This section explains CC-Link.


CC-Link is an open network developed by Mitsubishi Electric Corporation in the 1990s. CC-Link stands for control and communication link. To develop CC-Link-compatible products, manufacturers need to apply to Mitsubishi Electric Corporation for a partnership to be provided with the technical information and then purchase communication LSIs.
CC-Link achieves high-speed transmission of up to 10 Mbps and a total extension distance of up to 1200 m (3937.0′) (at a transmission speed of 156 kbps). With the release in 2003 of CC-Link Ver. 2.0, which allows for large-volume data communication, CC-Link increased the number of partner manufacturers to 2097 by March 2013.

Wiring Method and Communication Protocol

Wiring method

With the network structure based on RS-485, the total distance can be extended up to 1200 m (3937.0′) (at a transmission speed of 156 kbps). Terminating resistors are required at both ends. Up to 64 slave stations can be communicated.
Expanded cyclic communication, which is supported from version 2.0, divides data into multiple link cycles, increasing the volume of data that can be communicated.

Communication protocol

Communication data frames use high-level data link control (HDLC) and communication uses the master/slave method. Data communicated with each slave station is defined as a profile according to the type. Communication between products from different manufacturers can be easily performed by registering a corresponding CC-Link family system profile (CSP) file on the master. CSP files are provided by manufacturers of CC-Link compatible devices.
CSP files called CSP+, which integrate CC-Link IE profile specifications, have also been developed.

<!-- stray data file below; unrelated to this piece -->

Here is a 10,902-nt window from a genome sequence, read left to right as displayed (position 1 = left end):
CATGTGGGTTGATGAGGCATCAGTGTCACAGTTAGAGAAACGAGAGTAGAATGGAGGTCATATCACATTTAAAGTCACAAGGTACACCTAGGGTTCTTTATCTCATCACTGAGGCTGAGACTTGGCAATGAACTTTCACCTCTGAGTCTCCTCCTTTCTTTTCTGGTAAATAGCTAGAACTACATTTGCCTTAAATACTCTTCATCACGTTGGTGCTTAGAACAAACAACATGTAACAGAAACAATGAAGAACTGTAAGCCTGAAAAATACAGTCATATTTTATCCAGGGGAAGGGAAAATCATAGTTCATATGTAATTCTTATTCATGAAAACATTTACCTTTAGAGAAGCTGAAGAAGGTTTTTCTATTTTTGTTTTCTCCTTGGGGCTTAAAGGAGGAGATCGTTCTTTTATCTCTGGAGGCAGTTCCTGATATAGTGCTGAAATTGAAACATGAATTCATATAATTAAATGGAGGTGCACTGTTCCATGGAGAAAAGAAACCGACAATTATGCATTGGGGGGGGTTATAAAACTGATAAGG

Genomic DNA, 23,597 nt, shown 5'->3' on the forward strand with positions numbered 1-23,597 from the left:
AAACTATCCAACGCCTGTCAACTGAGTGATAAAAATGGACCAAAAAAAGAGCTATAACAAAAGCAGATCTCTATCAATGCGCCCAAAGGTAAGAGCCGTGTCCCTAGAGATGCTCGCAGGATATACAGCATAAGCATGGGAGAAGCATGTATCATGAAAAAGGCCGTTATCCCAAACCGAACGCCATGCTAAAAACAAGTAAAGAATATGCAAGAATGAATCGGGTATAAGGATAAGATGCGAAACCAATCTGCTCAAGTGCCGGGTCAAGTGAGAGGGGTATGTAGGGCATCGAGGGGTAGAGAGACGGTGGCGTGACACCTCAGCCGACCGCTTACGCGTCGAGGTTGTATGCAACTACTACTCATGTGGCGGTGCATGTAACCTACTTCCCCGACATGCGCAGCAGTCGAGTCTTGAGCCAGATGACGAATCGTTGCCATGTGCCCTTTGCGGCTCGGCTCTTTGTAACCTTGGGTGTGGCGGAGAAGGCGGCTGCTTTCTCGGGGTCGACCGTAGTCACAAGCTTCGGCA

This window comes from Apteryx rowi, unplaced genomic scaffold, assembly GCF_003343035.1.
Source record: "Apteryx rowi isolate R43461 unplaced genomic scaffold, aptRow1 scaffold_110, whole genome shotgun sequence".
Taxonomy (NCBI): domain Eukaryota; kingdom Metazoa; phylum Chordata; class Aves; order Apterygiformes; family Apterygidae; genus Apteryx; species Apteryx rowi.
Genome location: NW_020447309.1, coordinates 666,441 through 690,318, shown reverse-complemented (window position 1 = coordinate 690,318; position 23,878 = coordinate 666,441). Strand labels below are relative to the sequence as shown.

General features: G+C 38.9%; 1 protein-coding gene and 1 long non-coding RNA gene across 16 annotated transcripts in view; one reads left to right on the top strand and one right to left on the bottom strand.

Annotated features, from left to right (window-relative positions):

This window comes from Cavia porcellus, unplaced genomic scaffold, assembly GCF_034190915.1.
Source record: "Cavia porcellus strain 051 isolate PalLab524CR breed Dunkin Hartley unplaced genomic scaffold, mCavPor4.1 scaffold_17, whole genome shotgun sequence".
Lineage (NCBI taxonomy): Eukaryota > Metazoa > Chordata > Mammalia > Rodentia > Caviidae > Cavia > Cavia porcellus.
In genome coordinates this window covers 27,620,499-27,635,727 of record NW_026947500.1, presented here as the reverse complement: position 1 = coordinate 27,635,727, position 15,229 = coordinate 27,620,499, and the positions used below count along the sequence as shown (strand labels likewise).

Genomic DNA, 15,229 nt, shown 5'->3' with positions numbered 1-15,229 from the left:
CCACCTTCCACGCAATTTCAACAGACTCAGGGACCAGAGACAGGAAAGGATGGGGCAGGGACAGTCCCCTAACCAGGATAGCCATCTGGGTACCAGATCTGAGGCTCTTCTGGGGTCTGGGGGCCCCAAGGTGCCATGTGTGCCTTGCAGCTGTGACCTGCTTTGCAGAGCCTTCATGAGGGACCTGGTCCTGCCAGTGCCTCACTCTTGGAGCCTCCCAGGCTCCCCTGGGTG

CC-Link is a network that uses the master/slave method. Link devices and communication control are centrally managed by the master, so no settings are required for slaves. Two communication functions are available: cyclic communication which updates data in a fixed cycle, and transient transmission which updates data as needed.
CC-Link also supports duplicate communication to continue communication using the standby master station when power supply to the active master station stops.

Cyclic communication function

This function automatically exchanges link device data between the master and slaves.

Cyclic communication function

Transient transmission function

In this transmission method, the master sends data to and receives data from specified slaves as needed. The transient transmission function is supported by master stations, local stations, and intelligent device stations.

Standby master station

When the master station cannot operate due to abnormalities, such as power outages, this function continues communication by operating the standby master station (a backup station for the master station) in place of the disabled master station. This function can be used to duplicate the master station.

Related Networks

CC-Link IE

This is an Ethernet-based open network. There are two variations: CC-Link IE Field which can be used at the device level, and CC-Link IE Control which can be used at the controller level.

CC-Link LT

CC-Link is designed for communication using small numbers of I/O points. It supports communication with slave stations with small numbers of I/O points, such as four or eight points. CC-Link LT cannot be used with CC-Link.

  • Company, product, and network names mentioned on this page are either trademarks or registered trademarks of their respective companies.
  • Note that some information, such as applicable standards and specifications, may have changed since this page was published.

November 2015

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